The problem with appeals to “common sense”

Though I’m sure I’ve fallen into this myself at times, I’ve got to say that I’m usually immediately suspicious any time someone—candidate, interlocutor, whatever—relies on an appeal to “common sense” when trying to persuade me of something. Why? Because “common sense”—whatever that is—is wrong? Not necessarily. I’m suspicious of this kind of tactic because it’s a defense of an argument that has nothing to do with the quality of the argument.

What do I mean by this? Well, when someone says, “This is a good idea, because it’s just common sense,” they’re really using a sly rhetorical device to discourage disagreement by challenging the listener’s intelligence or, maybe, their connection to “common,” everyday, practical wisdom. It almost amounts to loudly shouting about the validity of one’s argument without demonstrating it. “This is self-evident. Why would you disagree? It’s common sense. Everyone should know it.”

The speaker here is implicitly saying that the listener will pay a cost for disagreeing, because denying “common sense” is denying something readily apparent or self-evident. Denying “common sense” thus becomes admitting one’s own supposed intellectual shortcomings (or, maybe, the shortcomings of being over-intellectual, depending on the speaker’s particular ideological bent). If the tactic works, the listener accepts (or refuses to challenge) the argument not because the argument is valid but because the listener doesn’t want to deny or, maybe more importantly, be seen to deny “common sense.”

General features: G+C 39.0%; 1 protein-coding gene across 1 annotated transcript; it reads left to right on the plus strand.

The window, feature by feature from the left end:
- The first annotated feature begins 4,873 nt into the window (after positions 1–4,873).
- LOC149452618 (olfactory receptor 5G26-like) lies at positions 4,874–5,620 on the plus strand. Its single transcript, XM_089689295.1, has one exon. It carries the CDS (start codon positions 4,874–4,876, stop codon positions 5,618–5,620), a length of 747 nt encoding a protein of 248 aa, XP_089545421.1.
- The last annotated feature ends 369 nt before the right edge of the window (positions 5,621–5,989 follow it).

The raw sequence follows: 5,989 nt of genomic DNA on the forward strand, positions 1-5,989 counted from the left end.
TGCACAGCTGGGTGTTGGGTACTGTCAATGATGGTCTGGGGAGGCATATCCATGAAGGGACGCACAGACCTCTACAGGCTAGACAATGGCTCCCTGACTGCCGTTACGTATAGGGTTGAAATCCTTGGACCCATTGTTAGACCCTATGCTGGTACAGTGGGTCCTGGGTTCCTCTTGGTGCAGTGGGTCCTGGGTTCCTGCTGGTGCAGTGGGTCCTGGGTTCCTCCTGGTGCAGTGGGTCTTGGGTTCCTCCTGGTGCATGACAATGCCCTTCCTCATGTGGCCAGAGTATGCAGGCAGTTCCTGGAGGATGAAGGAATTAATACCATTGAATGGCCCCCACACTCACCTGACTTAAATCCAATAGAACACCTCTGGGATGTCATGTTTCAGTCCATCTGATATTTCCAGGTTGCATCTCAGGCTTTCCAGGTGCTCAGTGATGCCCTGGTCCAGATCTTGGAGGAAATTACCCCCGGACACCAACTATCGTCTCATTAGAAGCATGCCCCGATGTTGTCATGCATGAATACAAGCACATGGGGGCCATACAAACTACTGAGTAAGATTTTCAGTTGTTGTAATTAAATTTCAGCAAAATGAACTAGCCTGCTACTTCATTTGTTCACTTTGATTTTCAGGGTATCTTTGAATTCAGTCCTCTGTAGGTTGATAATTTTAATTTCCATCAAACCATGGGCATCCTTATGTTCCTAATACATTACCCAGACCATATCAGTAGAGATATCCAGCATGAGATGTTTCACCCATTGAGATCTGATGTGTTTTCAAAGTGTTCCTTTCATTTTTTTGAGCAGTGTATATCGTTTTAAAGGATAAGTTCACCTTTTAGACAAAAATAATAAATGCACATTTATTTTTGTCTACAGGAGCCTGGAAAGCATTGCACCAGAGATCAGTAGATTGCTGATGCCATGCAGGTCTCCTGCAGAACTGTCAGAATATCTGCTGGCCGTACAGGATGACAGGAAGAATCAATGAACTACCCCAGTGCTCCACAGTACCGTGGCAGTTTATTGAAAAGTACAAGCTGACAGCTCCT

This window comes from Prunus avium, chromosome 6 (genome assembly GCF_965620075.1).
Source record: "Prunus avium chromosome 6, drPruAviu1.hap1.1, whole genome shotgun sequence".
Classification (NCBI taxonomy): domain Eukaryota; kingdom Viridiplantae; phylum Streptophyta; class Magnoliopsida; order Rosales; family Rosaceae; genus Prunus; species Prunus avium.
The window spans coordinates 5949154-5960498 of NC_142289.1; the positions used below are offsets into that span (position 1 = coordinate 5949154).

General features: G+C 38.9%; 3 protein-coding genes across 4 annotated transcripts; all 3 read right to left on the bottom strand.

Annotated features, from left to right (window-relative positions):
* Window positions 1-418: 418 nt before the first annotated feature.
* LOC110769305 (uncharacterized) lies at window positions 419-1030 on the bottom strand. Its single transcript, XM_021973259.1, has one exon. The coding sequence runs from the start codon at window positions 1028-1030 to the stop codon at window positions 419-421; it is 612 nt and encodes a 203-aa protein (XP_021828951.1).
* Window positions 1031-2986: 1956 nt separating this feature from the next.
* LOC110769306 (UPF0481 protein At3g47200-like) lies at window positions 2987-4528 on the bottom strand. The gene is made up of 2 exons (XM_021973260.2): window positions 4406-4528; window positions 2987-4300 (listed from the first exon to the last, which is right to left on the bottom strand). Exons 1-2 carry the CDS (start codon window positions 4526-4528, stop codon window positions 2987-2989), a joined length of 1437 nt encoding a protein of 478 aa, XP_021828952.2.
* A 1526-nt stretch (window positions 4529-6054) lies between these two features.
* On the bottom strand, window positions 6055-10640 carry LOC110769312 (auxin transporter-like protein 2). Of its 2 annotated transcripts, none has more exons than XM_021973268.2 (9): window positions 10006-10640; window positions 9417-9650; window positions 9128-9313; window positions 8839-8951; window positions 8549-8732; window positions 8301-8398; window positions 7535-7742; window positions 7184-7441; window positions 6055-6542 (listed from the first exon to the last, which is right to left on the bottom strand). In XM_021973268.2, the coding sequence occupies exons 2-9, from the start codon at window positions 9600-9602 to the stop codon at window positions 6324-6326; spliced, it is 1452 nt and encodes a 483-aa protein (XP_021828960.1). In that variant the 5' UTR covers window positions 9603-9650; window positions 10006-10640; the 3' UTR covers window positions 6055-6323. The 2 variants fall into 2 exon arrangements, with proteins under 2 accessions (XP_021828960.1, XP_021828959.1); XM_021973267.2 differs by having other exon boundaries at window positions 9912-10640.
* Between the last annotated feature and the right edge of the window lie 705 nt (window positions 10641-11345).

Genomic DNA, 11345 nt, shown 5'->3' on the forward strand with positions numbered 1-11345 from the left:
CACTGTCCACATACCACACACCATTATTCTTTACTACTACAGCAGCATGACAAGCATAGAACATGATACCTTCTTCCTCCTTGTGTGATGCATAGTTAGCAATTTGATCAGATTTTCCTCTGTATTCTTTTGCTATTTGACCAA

That’s sad, because the speaker has made acceptance or rejection of the claims a statement not about the argument but about the listener. In that sense, it’s also pretty intellectually dishonest, whether or not the speaker knows he or she is hiding a deficient argument.

Of course, even if the speaker really is appealing to something called common sense when it comes to politics, is there any evidence we’d want to privilege that anyway? I’m not so sure.

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